|Location||Ranau, West Coast Division, Sabah, Malaysia|
|Hiking Distance||22.5 kilometers|
|Elevation Gain||2,548 meters|
|Hiking Time||2 days|
|Trail||Mount Kinabalu on All Trails|
|Highlights/What to Watch Out For||Scenic trail|
|Special Considerations||Permit is required|
|Google Map||Mount Kinabalu|
Climbing Mount Kinabalu would be a great adventure for hiking enthusiasts because they would be able to explore the beauty of Sabah. This is the highest mountain in Malaysia and it is often at the top of the list of must-climb trails in the country.
However, this hiking trail is not an easy feat. It is one of the toughest trails to hike and it will take two days and one night to complete the trail.
Do not expect a flat surface during your hike and be careful on steep slopes in the dark. As a matter of fact, hikers should be accompanied by a local guide when they climb Mount Kinabalu and they should secure a permit.
|Hiking Distance||Via Merapoh: 30.1 kilometers
Via Kuala Tahan: 81.4 kilometers
|Elevation Gain||Via Merapoh: 2,390 meters
Via Kuala Tahan: 4,892 meters
|Hiking Time||3 to 7 days|
|Trail||Gunung Tahan via Merapoh on All Trails|
|Highlights/What to Watch Out For||Intense hiking|
|Special Considerations||Permit is required|
|Google Map||Gunung Tahan|
Gunung Tahan is the toughest trail to conquer and endure in Malaysia but it is also a favorite hiking spot for hikers because it is an experience of a lifetime.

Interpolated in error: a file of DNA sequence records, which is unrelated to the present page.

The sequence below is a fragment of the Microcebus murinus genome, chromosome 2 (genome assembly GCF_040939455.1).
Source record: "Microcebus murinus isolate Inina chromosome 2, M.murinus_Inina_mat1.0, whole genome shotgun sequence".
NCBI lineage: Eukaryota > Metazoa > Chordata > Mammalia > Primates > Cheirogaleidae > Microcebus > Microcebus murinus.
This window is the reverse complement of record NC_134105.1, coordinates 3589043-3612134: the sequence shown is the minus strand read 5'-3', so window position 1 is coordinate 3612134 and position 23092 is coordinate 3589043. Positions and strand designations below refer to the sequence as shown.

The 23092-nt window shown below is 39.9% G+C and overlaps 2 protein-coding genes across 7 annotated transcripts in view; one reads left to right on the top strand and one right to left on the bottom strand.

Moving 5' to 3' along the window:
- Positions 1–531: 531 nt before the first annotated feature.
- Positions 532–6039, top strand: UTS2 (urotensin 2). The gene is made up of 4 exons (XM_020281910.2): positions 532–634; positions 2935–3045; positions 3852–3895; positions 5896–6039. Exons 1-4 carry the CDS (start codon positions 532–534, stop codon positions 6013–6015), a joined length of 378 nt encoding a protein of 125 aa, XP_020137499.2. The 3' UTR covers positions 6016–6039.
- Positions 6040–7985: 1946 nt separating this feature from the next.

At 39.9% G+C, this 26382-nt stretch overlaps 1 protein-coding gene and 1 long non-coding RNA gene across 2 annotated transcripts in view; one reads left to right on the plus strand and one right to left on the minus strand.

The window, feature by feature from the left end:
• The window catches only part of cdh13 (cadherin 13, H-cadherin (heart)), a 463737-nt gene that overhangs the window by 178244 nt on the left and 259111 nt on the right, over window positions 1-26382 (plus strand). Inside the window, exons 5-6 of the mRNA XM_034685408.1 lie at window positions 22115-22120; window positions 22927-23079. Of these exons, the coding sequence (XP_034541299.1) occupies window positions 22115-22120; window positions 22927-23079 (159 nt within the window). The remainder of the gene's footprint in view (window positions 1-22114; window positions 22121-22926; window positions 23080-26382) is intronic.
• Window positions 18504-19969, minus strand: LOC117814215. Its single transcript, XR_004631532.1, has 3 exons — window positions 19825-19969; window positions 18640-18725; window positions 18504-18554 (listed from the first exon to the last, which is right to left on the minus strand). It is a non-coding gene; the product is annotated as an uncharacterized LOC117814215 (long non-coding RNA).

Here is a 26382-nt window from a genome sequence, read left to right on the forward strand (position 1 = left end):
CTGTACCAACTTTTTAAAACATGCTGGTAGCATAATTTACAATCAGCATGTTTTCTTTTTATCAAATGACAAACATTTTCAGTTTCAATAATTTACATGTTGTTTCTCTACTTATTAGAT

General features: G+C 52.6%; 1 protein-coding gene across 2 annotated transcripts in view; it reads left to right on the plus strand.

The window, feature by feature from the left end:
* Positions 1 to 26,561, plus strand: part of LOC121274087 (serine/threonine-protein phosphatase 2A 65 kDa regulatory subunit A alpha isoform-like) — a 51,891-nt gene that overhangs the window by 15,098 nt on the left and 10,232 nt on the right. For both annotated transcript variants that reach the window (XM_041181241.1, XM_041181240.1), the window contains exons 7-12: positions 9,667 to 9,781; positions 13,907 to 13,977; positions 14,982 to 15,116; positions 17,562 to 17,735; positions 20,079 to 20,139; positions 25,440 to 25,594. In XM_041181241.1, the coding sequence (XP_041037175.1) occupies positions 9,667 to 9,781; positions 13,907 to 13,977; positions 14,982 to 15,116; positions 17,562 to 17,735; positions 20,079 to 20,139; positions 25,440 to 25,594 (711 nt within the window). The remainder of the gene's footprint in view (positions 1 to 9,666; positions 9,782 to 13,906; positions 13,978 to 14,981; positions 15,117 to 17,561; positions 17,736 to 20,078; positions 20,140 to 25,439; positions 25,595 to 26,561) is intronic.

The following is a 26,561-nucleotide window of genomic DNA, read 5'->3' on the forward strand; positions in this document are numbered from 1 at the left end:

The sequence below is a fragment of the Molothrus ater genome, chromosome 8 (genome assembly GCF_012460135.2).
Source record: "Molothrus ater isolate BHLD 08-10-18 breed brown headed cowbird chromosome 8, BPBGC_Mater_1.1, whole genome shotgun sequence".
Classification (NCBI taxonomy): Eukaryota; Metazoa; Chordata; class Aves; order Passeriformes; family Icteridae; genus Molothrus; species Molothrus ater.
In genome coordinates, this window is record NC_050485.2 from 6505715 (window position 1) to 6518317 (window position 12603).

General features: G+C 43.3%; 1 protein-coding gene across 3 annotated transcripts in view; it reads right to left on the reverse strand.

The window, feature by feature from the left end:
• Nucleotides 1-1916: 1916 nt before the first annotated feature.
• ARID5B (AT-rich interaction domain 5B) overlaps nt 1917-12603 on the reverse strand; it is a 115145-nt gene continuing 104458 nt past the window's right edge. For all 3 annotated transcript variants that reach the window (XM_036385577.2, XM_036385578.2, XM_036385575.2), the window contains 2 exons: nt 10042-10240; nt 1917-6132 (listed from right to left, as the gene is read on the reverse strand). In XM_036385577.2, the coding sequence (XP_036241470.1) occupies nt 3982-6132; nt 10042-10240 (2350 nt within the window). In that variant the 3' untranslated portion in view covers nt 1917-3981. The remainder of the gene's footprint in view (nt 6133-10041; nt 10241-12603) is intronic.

This hiking trail is for experienced hikers who are both physically and mentally fit due to the endurance that it requires. In fact, hikers may be required to have medical and fitness certificates prior to the hike.
Prepare yourself to camp for a few nights, long hiking distance trekking through thick foliage, and river crossing in the rainforest.
However, it is a scenic trail because it is located in the Taman Negara National Forest, a trove of exquisite flora and fauna.
Safety Tips When Hiking on Hard Trails
Before you start your hike to the hardest hiking trails in Malaysia, you should know important hiking tips in Malaysia to keep your adventure safe.
Some of these safety tips that you should keep in mind are:
- Before starting your hike, prepare yourself physically and mentally.
- Register with headquarters or local authorities before you start the climb.
- Keep yourself hydrated during the entire hike and bring enough food. Pack a reusable container and water filter or purifying tablets.
- Prepare for Malaysia’s unpredictable weather. It is mostly hot and humid, but you might encounter rain during the hike.
- Wear comfortable and lightweight clothing and footwear. Your shoes should not slip on the muddy ground.
- Respect nature and observe hiking etiquette.
- Hike with a group and with a local guide.
- Use offline GPS applications on your phone during a day hike and a weatherproof GPS device for a multi-day hike.
- Always bring and use mosquito repellent when hiking in Malaysia.
- Secure permits and travel insurance ahead of your hike.
FAQs about the Hardest Hiking Trails in Malaysia
If you want to find out more about where you can hike in Malaysia, you can check out our other top picks of hiking trails:
- Hiking Trails You Can Try In and Near Kuala Lumpur
- XX Easiest Trails to Try in Malaysia for First-Time Hikers
- What You Need to Know When Waterfall Hiking in Selangor